Tyner, argues (rudely) during his interaction with TSA officials, that it is not an assault, only because the government is doing it (the search). Assuming his argument is true, he negated his assertion that he would have the TSA person arrested for assault if they touched his “junk”. What he is really saying is that he doesn’t feel it’s fair that the government has more power than he does. Does anyone anywhere believe that the government doesn’t in fact wield more power than the individual? Would we want it any other way? This fact was settled hundreds of years ago when Thomas Hobbes penned Leviathan. Most people, even Tyner most probably, agree that the state must have more power than the individual. For the state’s primary responsibility is security of the people. In order to provide security, the state must have a monopoly on violence; that is, it must be able to bring more guns to a fight than any gang that decides to pick up arms. If it cannot do so, the state, and all the benefits that come with it, will not last long.
Some will argue that the measures go beyond the actual threat. They also point out that the recent underwear bomber failed in his attempt. Is this the kind of security we want? There are only three pieces needed to make a bomb: Explosives, a switch and a power source. If one can get their hands on the materials, the rest is fairly easy. Do we want to hedge our security on the fact that the last terrorist didn’t correctly hook a wire to the 9 volt battery? How many planes would have to go down before the entire industry shut down? Before people no longer wanted to fly? All because a 20 second pat down–on principle supposedly–is a bad idea. If a bomb were found tomorrow in one of those 20 second pat downs, would people still argue that the searches aren’t a good thing? Is anyone really that offended that a pat down is occurring or are they being pulled into the media hype? I say the latter. Hope is not a plan of action, and not changing the way we screen passengers as terrorists adapt is legalistic insanity. It’s also fraudulent, as many people arguing this type of search really just don’t like the War on Terror. They see it as a Bush legacy.
We need only ask ourselves this question to know whether the pat down procedure will be effective:
If you were a nihilistic terrorist with a bomb, would you target an airport terminal that patted people down, or one that did not?
Effective? Go one month without a screening process at any major airport in America and see what happens. I’d bet my next 16oz. Heineken that a plane would blow up. The hallmark of the modern terrorist is the soft target. Not military targets. Politicians, markets, mosques, political and civilian structures. The terrorist cannot fight our military and win on any regular basis. To give him any more opportunity than he already has to attack the best prize of all is sheer political stubbornness. Why is a plane such a great target? Because even if a suicide bomber were to wade into a crowd of people and detonate, he would not be able to kill as many people as he can with a plane. In a plane, he’d kill a dozen people around him in the blast, and then hundreds more die when they hit the ground. Plus, airlines are a major part of the US and global economy. It’s a node, whose destruction would have a cascading effect. Almost any high school has a police officer assigned ot it. How many shootings are there at high schools? Should we not have a cop with a gun posted at high schools? If the cop makes $35,000 a year, and never has to pull the trigger, should we pull him out of the school because there’s been no violence? Are we that sure that security is only the result of people not trying or thinking about committing violent acts? Human nature cannot be changed. The only way to stop violence is to make it an unviable option.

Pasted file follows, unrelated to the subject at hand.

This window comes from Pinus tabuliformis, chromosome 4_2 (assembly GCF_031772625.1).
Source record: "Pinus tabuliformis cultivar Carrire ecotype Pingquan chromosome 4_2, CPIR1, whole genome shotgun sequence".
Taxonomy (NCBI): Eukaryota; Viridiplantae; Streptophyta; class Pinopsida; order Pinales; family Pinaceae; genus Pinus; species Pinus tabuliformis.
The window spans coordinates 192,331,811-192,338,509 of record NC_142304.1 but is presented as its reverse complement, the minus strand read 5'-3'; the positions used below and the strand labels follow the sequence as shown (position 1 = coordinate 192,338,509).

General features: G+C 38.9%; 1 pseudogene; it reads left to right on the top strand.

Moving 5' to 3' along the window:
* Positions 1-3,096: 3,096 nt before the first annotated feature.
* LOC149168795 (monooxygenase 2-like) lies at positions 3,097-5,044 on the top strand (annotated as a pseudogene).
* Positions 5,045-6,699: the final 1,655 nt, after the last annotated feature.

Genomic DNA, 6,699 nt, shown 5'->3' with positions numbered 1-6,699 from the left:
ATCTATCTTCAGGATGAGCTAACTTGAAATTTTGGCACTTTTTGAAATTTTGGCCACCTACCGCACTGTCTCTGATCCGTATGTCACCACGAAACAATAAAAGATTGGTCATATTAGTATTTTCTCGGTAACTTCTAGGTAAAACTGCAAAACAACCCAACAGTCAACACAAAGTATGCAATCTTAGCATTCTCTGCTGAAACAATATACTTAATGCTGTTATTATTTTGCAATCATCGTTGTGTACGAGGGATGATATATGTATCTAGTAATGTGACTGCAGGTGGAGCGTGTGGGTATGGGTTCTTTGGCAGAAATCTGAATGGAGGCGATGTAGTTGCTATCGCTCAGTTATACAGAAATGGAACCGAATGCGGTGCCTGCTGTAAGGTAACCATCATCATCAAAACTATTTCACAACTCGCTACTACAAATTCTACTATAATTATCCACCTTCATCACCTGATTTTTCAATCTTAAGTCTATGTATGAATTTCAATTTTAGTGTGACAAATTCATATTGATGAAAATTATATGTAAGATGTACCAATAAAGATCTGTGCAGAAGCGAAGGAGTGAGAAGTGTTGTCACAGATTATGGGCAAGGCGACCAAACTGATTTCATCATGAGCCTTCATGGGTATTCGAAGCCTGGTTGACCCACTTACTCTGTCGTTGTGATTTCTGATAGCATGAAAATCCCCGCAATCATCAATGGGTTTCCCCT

Walk on to any military base, and you’re subject to search of all your bags and your person. You consented when you came through the gate. Just as people argue that military personnel consented to giving away some of their rights when they joined, so does the person who flies consent to a search when he or she flies. The signs tell him so beforehand.
What we cannot do is fall prey to hyperbolic rhetoric. “Beginning of the end” speak that’s so in vogue. As Ralph Peters said, it is America’s apparent duty to mind the brute children of failing cultures. It is not us that is failing. it is the culture that feels it necessary to place bombs amidst children and innocent civilians. We’re only trying to stop them from doing so.
1) Patting people down is minimally intrusive (less than a minute).
2) It likely deters people from wearing bombs under their clothes and bringing them on to planes; we know Islamic terrorists place bombs under their clothes and do so over and over around the world.
3) The procedure is legal since the 1970s, as supported by case law .
As such, John Tyner, though famous for 15 minutes, is just plain wrong.